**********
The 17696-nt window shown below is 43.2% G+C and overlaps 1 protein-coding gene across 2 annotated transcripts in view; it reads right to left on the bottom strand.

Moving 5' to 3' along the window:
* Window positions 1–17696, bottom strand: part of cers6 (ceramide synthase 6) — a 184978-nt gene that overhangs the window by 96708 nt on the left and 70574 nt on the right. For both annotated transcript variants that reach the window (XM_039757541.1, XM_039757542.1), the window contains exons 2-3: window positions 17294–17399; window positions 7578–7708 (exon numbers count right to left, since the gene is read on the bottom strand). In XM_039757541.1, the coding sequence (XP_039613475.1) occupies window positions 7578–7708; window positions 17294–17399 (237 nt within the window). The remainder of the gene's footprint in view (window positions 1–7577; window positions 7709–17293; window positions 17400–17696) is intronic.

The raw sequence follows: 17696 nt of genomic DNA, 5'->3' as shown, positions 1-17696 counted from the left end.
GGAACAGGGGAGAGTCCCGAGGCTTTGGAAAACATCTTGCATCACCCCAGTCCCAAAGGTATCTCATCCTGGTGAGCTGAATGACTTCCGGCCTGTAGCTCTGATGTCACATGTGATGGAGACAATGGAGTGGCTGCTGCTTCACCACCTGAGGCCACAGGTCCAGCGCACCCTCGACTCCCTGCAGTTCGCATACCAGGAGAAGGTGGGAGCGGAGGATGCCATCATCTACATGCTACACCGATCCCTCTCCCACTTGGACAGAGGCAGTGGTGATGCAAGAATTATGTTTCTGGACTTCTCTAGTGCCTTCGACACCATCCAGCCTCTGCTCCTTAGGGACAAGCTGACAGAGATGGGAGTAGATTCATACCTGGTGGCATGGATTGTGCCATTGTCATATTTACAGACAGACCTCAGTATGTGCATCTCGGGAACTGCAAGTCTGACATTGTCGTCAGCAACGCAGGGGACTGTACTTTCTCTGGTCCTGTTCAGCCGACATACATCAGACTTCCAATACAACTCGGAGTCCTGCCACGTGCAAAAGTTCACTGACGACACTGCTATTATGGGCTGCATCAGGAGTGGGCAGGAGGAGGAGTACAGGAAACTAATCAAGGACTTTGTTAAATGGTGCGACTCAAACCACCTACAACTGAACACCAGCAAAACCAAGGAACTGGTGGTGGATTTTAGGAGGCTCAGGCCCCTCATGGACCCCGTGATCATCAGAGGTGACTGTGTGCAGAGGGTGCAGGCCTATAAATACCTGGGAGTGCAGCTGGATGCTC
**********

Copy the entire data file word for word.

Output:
The 17696-nt window shown below is 43.2% G+C and overlaps 1 protein-coding gene across 2 annotated transcripts in view; it reads right to left on the bottom strand.

Moving 5' to 3' along the window:
* Window positions 1–17696, bottom strand: part of cers6 (ceramide synthase 6) — a 184978-nt gene that overhangs the window by 96708 nt on the left and 70574 nt on the right. For both annotated transcript variants that reach the window (XM_039757541.1, XM_039757542.1), the window contains exons 2-3: window positions 17294–17399; window positions 7578–7708 (exon numbers count right to left, since the gene is read on the bottom strand). In XM_039757541.1, the coding sequence (XP_039613475.1) occupies window positions 7578–7708; window positions 17294–17399 (237 nt within the window). The remainder of the gene's footprint in view (window positions 1–7577; window positions 7709–17293; window positions 17400–17696) is intronic.

The raw sequence follows: 17696 nt of genomic DNA, 5'->3' as shown, positions 1-17696 counted from the left end.
GGAACAGGGGAGAGTCCCGAGGCTTTGGAAAACATCTTGCATCACCCCAGTCCCAAAGGTATCTCATCCTGGTGAGCTGAATGACTTCCGGCCTGTAGCTCTGATGTCACATGTGATGGAGACAATGGAGTGGCTGCTGCTTCACCACCTGAGGCCACAGGTCCAGCGCACCCTCGACTCCCTGCAGTTCGCATACCAGGAGAAGGTGGGAGCGGAGGATGCCATCATCTACATGCTACACCGATCCCTCTCCCACTTGGACAGAGGCAGTGGTGATGCAAGAATTATGTTTCTGGACTTCTCTAGTGCCTTCGACACCATCCAGCCTCTGCTCCTTAGGGACAAGCTGACAGAGATGGGAGTAGATTCATACCTGGTGGCATGGATTGTGCCATTGTCATATTTACAGACAGACCTCAGTATGTGCATCTCGGGAACTGCAAGTCTGACATTGTCGTCAGCAACGCAGGGGACTGTACTTTCTCTGGTCCTGTTCAGCCGACATACATCAGACTTCCAATACAACTCGGAGTCCTGCCACGTGCAAAAGTTCACTGACGACACTGCTATTATGGGCTGCATCAGGAGTGGGCAGGAGGAGGAGTACAGGAAACTAATCAAGGACTTTGTTAAATGGTGCGACTCAAACCACCTACAACTGAACACCAGCAAAACCAAGGAACTGGTGGTGGATTTTAGGAGGCTCAGGCCCCTCATGGACCCCGTGATCATCAGAGGTGACTGTGTGCAGAGGGTGCAGGCCTATAAATACCTGGGAGTGCAGCTGGATGCTC